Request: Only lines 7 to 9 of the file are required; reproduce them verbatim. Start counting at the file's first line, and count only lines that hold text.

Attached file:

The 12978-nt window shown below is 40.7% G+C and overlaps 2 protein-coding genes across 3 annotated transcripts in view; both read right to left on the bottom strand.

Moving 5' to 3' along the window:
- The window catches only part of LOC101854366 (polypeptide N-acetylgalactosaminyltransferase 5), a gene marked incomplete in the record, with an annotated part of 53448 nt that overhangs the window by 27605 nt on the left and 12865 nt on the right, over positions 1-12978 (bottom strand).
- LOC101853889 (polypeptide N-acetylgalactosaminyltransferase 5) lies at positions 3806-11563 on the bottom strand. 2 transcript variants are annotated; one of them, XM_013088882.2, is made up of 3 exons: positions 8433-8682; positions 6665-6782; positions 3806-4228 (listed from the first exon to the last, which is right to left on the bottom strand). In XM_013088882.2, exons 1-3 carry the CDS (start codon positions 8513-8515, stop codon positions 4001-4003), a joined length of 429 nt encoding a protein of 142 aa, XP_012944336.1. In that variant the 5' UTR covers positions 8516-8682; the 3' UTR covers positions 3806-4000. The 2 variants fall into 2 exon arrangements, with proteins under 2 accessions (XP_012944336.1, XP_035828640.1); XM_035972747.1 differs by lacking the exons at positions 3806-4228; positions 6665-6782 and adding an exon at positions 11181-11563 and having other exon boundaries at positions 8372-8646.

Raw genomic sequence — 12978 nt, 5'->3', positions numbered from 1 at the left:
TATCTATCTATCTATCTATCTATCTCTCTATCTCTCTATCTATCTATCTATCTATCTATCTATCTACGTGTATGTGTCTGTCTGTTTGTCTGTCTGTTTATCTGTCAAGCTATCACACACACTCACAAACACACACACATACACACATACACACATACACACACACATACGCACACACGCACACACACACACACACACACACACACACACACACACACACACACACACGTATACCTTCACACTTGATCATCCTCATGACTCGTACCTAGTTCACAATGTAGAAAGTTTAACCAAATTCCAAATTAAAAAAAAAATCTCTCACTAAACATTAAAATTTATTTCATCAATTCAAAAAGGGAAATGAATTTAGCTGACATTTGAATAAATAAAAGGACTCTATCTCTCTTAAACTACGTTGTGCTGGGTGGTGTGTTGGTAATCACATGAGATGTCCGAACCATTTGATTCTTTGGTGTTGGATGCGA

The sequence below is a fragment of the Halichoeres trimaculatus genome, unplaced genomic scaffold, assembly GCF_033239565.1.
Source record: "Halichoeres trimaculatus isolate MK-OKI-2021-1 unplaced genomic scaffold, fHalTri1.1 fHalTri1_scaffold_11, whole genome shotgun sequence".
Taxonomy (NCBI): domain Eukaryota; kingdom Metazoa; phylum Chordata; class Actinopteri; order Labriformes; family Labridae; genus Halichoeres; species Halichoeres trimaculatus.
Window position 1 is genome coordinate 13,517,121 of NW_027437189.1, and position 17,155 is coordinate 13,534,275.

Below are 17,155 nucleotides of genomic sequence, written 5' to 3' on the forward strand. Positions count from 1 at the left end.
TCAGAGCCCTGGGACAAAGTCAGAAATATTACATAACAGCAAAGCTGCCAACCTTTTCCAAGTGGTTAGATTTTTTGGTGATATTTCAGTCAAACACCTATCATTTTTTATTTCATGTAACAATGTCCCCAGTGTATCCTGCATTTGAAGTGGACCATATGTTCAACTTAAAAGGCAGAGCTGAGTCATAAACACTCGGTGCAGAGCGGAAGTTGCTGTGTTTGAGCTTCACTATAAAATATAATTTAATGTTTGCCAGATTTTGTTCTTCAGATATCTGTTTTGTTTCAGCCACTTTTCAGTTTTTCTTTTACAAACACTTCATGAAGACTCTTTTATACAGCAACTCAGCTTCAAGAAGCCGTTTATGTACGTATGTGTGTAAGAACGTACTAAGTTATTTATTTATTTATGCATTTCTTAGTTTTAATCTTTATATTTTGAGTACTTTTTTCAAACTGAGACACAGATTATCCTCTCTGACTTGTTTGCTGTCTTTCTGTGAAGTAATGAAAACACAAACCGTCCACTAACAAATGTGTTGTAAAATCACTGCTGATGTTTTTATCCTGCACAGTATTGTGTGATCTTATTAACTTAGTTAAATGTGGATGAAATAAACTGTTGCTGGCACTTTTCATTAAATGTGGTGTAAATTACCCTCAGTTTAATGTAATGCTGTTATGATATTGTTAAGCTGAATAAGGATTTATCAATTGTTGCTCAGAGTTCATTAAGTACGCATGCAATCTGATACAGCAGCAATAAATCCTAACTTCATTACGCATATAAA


The sequence below is a fragment of the Halichoeres trimaculatus genome, unplaced genomic scaffold, assembly GCF_033239565.1.
Source record: "Halichoeres trimaculatus isolate MK-OKI-2021-1 unplaced genomic scaffold, fHalTri1.1 fHalTri1_scaffold_11, whole genome shotgun sequence".
Taxonomy (NCBI): domain Eukaryota; kingdom Metazoa; phylum Chordata; class Actinopteri; order Labriformes; family Labridae; genus Halichoeres; species Halichoeres trimaculatus.